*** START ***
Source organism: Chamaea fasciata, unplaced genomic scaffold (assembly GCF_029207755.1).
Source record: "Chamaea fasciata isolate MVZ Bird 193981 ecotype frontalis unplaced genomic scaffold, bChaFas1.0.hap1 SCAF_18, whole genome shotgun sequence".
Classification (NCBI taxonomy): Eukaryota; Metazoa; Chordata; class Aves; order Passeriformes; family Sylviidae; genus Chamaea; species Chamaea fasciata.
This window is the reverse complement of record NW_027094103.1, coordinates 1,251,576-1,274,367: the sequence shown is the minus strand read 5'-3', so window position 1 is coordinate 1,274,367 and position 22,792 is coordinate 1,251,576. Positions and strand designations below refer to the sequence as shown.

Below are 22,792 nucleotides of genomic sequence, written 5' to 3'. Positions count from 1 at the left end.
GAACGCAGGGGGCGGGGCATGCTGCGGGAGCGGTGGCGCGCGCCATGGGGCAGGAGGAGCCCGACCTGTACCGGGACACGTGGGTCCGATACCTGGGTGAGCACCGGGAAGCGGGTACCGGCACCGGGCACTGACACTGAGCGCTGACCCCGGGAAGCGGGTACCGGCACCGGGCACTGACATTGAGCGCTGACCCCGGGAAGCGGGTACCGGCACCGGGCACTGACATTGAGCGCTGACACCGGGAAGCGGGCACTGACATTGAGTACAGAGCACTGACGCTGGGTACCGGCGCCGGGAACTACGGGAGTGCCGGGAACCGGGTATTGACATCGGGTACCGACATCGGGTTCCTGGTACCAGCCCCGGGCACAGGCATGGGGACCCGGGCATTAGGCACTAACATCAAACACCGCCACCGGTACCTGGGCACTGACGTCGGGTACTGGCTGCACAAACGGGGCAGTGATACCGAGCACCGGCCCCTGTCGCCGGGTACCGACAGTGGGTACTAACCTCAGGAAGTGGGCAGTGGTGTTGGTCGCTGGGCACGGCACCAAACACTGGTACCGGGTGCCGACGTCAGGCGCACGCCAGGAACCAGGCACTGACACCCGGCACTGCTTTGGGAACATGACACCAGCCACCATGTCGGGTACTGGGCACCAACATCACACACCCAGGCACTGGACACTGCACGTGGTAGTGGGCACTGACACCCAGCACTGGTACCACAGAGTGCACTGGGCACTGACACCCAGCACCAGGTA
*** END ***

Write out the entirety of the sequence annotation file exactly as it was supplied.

Source organism: Chamaea fasciata, unplaced genomic scaffold (assembly GCF_029207755.1).
Source record: "Chamaea fasciata isolate MVZ Bird 193981 ecotype frontalis unplaced genomic scaffold, bChaFas1.0.hap1 SCAF_18, whole genome shotgun sequence".
Classification (NCBI taxonomy): Eukaryota; Metazoa; Chordata; class Aves; order Passeriformes; family Sylviidae; genus Chamaea; species Chamaea fasciata.
This window is the reverse complement of record NW_027094103.1, coordinates 1,251,576-1,274,367: the sequence shown is the minus strand read 5'-3', so window position 1 is coordinate 1,274,367 and position 22,792 is coordinate 1,251,576. Positions and strand designations below refer to the sequence as shown.

Below are 22,792 nucleotides of genomic sequence, written 5' to 3'. Positions count from 1 at the left end.
GAACGCAGGGGGCGGGGCATGCTGCGGGAGCGGTGGCGCGCGCCATGGGGCAGGAGGAGCCCGACCTGTACCGGGACACGTGGGTCCGATACCTGGGTGAGCACCGGGAAGCGGGTACCGGCACCGGGCACTGACACTGAGCGCTGACCCCGGGAAGCGGGTACCGGCACCGGGCACTGACATTGAGCGCTGACCCCGGGAAGCGGGTACCGGCACCGGGCACTGACATTGAGCGCTGACACCGGGAAGCGGGCACTGACATTGAGTACAGAGCACTGACGCTGGGTACCGGCGCCGGGAACTACGGGAGTGCCGGGAACCGGGTATTGACATCGGGTACCGACATCGGGTTCCTGGTACCAGCCCCGGGCACAGGCATGGGGACCCGGGCATTAGGCACTAACATCAAACACCGCCACCGGTACCTGGGCACTGACGTCGGGTACTGGCTGCACAAACGGGGCAGTGATACCGAGCACCGGCCCCTGTCGCCGGGTACCGACAGTGGGTACTAACCTCAGGAAGTGGGCAGTGGTGTTGGTCGCTGGGCACGGCACCAAACACTGGTACCGGGTGCCGACGTCAGGCGCACGCCAGGAACCAGGCACTGACACCCGGCACTGCTTTGGGAACATGACACCAGCCACCATGTCGGGTACTGGGCACCAACATCACACACCCAGGCACTGGACACTGCACGTGGTAGTGGGCACTGACACCCAGCACTGGTACCACAGAGTGCACTGGGCACTGACACCCAGCACCAGGTA